Sadly, I had to suffer the four performers before me as they enacted each and every idea that came to my mind. The first guy (William Ocean, the same guy to do “Let’s Go Crazy”) had the audience so riled up his score ended up being .1 point short of perfect. After he finished everyone backstage resigned to the notion that this guy had it in the bag. I was left with nothing, save smashing a bottle over my head and spelling AIR in my chest in my own blood. When my turn came I was completely baffled as to what I was going to do. I took the stage and paced. I held up a finger in an effort to keep the sound guy from cueing the song. This seemed to build the kind of excited tension you feel at the circus when the tightrope walker takes his first step, but I was so clueless I felt more like the shortest, saddest clown who hopes he can fit in the car after the other 12 have already gotten in.
Invariably, when we play a show there is always someone in the back of the room indifferent to us. I like to single this person (or group of people) out and try extra hard to get them involved. Applying this technique I spied the judges booth in the balcony and decided they were the indifferent ones in the back of the room, they were the disenfranchised who needed my attention. To put it another way, they would be my targets.
Here is both William Ocean and I's performances, side-by-side:
It was a risky move and I very seriously almost fell backwards off the balcony but what choice did I have? I think maybe I should enter a Fucking Shit Up contest because maybe that’s what I’m actually good at.
The scores were tallied and Ho Shit, I won.
And that’s where the controversy began.
The point totals said I was the winner but the dissent among the crowd suggested otherwise. Thankfully my four friends (one from Long Island, one from Austin, one from Boise, and one from New York), were accustomed to being loud and racous when needed. And now it was needed. As you saw above William Ocean not only totally kicked ass but he also had the Ballroom on his side. He mashed his back and I nearly fell to my death so when the idea of an Air Off came up I’m pretty sure I could see the same sentiment in his eyes, “Please don’t let it come to this or one of us will have to die.”
In a show of genuinely positive sportsmanship he conceded to the scores and asked the audience to do the same. Had he not gone first in Round One his total score might easily have beaten mine and I knew that, so I thank circumstance for letting me win. (Björn Türoque, a veteran of having to go first, reported similarly – no matter how good you are if you go first, you won’t win. It is tradition.)
Ocean (real name Andrew Litz) and 2nd place winner Jace "Zombie on a Rainbow, Esquire" Bartet (possibly the fastest headbanger I have ever seen) hoisted me on their shoulders where I mentally vowed to take this win seriously. I wanted to make these guys proud that I had been voted to represent us all in the World Championships. I even said as much after I won, “I promise to slay anyone I have to in order to win, Finnish or otherwise.”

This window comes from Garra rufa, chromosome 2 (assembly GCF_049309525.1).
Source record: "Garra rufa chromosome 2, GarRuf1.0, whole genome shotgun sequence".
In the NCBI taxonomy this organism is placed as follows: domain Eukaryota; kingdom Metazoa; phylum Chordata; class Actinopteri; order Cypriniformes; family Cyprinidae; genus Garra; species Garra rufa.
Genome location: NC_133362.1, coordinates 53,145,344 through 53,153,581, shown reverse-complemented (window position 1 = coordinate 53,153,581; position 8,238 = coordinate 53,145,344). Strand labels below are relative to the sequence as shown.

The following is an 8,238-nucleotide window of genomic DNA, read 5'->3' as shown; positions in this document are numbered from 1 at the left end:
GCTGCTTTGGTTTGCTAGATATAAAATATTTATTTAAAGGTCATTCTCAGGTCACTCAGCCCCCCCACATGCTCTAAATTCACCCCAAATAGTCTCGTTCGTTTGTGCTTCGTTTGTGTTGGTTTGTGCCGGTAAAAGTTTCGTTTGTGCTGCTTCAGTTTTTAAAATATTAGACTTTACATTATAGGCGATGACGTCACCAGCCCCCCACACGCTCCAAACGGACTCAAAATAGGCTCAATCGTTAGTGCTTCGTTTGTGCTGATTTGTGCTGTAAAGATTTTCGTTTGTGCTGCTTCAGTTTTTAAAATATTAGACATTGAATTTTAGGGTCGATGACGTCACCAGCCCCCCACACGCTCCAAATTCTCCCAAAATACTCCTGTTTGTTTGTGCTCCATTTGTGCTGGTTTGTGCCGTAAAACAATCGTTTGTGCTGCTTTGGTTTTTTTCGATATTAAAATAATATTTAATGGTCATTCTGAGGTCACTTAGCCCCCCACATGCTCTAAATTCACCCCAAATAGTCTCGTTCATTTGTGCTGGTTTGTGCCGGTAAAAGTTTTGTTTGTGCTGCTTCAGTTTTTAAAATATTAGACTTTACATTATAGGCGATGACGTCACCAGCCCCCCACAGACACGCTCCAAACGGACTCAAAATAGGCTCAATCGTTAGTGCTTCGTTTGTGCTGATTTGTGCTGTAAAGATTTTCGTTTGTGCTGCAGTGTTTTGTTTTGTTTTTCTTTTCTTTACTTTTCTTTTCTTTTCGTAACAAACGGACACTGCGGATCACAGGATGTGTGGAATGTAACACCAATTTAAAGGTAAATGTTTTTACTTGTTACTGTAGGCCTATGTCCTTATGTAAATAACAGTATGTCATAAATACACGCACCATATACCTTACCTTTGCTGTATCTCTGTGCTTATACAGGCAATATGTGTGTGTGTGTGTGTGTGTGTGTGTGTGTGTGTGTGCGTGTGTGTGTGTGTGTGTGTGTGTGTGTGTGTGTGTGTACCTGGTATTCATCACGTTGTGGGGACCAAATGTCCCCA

I talked to the judge who was a correspondent on the Daily Show about getting on his show. He said we might have had something if William and I took our conflict to a higher level but since everyone seemed to get along they had no drama to play off. He also said he honestly thought I was coming up to the balcony to beat him up.
Oh, a little comment about the oft-asked question regarding air groupies: Yes, there is such a thing. There are of course the perceived air groupies who operate much like an air guitar – they are invisible and subject to whatever your imagination can conjure up. And then there are the real, three-dimensional air groupies. Life-sized, flesh and blood, star-struck men and women who want you soley because you are a recognized, ballsy, rocking fucking performer of the arts. If someone like Mick Jagger or Steve Buscemi or Al Roker or that guy on Pier 39 who juggles dead cats can get groupies why not an air guitarist? For anyone not in the know I promise you this – if you put yourself on the line, especially as any sort of entertainer, you will get groupies. Honestly, try it!
I am told my appearence on Good Morning America tomorrow has been canceled on account of "excessive tongue-wagging." Since I don't have to get up early I walked with Randy "Big Rig" Strecker (he who placed 5th in the event) across Manhattan to a bar where Björn Türoque was holding an Aireoke.
as well move on to: